$2.2 Billion in Funding, Autonomous Car Bound for GM’s Detroit-Hamtramck Plant

With just days left before the last Cadillac CT6 and Chevrolet Impala sedans roll off the assembly line at General Motors’ Detroit-Hamtramck plant, the automaker has put up funding for the facility’s future.

For the once-endangered plant, it will be a future free of gas-powered cars and trucks. Instead, the sprawling facility will be home to a range of electric SUVs and trucks, one of them bearing the Hummer name, and a rolling box with no driver.

GM announced the cash dump in Detroit on Monday morning, offering the not-unexpected news that the Origin autonomous vehicle revealed last week will call Detroit-Hamtramck home. Crafted by GM’s Cruise self-driving arm, with help from Honda, the Origin is the automaker’s first ground-up autonomous vehicle. The conversion of Detroit-Hamtramck into an EV-only plant makes its inclusion in the product roster almost a given.

Perhaps much more interesting to human consumers is the electric pickup bound for the facility in late 2021. While GM hasn’t revealed details of the Ford F-150 EV fighter’s specs or even name, media reports earlier this month claim the pickup will carry the GMC badge and the Hummer name. Supposedly, we’ll see — or at least hear — more about this vehicle during next Sunday’s Super Bowl.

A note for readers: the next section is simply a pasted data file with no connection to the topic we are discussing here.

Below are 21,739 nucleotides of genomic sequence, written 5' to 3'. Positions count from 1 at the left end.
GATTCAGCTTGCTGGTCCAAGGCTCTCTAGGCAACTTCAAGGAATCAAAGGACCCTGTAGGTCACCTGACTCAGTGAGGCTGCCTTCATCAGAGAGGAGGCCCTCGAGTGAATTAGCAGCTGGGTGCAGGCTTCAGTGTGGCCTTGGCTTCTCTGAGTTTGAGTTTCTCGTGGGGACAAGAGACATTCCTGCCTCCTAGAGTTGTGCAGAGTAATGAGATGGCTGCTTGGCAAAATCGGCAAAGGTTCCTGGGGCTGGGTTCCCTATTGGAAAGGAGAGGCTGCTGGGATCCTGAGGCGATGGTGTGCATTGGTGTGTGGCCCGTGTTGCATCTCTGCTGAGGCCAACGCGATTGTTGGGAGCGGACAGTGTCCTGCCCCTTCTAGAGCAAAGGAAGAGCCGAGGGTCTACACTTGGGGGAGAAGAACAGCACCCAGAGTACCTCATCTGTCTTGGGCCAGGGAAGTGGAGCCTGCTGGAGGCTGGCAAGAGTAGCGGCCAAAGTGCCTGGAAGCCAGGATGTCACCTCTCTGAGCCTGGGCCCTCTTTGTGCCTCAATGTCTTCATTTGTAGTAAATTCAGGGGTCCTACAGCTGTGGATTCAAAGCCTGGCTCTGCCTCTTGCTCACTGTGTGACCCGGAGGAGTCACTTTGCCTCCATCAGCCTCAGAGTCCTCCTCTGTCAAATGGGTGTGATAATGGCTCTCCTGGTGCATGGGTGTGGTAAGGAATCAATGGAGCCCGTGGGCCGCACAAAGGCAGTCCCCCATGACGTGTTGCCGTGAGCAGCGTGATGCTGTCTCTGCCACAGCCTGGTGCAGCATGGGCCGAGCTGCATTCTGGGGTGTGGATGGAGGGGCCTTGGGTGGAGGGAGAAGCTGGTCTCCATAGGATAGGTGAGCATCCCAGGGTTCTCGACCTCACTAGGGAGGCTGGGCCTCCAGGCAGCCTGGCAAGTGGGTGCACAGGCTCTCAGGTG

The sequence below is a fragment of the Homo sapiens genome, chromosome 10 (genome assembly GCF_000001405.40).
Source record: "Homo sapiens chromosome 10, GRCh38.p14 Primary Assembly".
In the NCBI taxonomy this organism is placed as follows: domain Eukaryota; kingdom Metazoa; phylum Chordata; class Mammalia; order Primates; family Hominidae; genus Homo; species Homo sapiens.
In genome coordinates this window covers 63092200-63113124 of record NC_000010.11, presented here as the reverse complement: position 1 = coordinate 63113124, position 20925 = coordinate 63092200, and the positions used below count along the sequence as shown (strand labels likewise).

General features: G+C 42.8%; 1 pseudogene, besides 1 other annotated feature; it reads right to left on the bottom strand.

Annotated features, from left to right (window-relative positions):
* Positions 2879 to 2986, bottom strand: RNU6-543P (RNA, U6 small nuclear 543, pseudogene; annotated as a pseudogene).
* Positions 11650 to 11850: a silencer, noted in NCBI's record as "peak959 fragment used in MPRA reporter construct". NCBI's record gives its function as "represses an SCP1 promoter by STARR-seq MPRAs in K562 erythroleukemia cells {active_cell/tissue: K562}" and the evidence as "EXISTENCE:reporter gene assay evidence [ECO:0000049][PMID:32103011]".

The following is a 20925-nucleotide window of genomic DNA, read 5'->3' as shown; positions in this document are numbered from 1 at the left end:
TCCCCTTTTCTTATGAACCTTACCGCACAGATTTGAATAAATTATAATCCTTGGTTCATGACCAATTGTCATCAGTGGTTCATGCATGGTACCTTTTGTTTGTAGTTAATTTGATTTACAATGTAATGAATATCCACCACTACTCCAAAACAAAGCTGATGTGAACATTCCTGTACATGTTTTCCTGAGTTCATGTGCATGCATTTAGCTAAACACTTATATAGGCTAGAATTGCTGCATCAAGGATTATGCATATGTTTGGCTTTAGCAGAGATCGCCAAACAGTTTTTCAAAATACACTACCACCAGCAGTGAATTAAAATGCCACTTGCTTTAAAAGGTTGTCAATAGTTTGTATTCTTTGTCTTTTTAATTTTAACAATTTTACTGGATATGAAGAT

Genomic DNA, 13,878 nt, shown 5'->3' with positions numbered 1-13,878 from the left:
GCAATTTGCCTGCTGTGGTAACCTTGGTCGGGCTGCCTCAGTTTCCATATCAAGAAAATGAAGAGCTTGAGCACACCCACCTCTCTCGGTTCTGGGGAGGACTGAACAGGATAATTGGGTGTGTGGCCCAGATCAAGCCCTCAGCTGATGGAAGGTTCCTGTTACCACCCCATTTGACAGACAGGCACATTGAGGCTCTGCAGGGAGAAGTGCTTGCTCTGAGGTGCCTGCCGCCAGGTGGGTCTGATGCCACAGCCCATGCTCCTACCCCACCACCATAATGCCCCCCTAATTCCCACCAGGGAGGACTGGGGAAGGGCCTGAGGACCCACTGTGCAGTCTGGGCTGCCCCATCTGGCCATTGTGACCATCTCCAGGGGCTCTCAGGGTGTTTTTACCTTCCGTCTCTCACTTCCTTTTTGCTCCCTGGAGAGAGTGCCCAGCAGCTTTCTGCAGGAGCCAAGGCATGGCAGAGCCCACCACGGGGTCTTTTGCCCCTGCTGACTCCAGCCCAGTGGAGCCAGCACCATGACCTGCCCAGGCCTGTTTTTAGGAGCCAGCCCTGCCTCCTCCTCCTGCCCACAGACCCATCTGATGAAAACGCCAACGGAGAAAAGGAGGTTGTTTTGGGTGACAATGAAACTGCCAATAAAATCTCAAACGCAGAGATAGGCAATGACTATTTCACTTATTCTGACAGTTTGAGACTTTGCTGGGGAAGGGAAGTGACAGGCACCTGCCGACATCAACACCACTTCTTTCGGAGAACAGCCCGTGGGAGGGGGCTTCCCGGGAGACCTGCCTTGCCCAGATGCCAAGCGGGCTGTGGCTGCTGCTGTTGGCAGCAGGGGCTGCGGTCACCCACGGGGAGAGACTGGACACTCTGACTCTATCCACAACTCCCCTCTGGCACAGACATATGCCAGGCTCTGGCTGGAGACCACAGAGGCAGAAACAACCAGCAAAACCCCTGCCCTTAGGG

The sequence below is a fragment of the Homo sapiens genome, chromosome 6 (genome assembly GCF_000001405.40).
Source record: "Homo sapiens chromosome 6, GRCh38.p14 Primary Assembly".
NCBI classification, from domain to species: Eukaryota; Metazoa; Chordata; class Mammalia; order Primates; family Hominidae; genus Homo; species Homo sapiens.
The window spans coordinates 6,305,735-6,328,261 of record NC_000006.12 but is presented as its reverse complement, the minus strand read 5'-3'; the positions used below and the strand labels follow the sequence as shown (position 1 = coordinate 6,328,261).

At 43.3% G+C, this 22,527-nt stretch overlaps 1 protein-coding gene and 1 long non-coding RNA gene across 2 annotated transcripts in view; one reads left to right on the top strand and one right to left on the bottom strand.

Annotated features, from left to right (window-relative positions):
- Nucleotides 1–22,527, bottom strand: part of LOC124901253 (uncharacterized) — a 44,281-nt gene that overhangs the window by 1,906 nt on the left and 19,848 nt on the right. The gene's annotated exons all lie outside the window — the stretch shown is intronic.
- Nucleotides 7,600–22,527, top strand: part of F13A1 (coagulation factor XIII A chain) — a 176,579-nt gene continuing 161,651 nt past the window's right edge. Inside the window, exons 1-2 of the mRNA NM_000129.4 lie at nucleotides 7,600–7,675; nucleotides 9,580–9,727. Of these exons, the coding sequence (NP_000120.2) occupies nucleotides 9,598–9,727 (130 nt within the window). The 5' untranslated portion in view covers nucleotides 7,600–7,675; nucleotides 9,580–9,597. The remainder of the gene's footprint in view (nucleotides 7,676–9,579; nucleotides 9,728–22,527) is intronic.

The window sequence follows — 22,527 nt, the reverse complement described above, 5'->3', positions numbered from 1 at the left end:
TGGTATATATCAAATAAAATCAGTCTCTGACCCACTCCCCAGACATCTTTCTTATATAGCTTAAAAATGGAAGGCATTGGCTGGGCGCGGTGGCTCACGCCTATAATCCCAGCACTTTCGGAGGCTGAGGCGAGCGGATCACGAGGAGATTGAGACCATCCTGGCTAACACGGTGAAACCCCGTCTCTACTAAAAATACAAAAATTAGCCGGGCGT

It’s possible the Hummer name won’t exist solely on a single vehicle.

“Through this investment, GM is taking a big step forward in making our vision of an all-electric future a reality,” said GM President Mark Reuss, flanked by elected bigwigs. “Our electric pickup will be the first of multiple electric truck variants we will build at Detroit-Hamtramck over the next few years.”

Built on the grave of an old Dodge plant in the early 1980s, Detroit-Hamtramck pumped out a range of ritzy GM products over the years, including the Olds Toronado and Cadillac Eldorado, before its ranks started to thin. The automaker culled two models, the Buick LaCrosse and Chevrolet Volt, in 2019, ahead of a plant closure pegged for the end of the year. After the CT6 and Impala earned a brief reprieve, the plant’s future was resurrected in the UAW labor contract reached last fall.

Retooling begins after the final two models move out in February.

“The plant’s paint and body shops and general assembly area will receive comprehensive upgrades, including new machines, conveyors, controls and tooling,” the automaker said in a statement.

When it reopens, battery packs bound for Detroit-Hamtramck-built vehicles will originate from a joint GM-LG Chem facility in Lordstown, Ohio. That plan, announced in December, is greased with $2.3 billion in funding.

first published by TTAC

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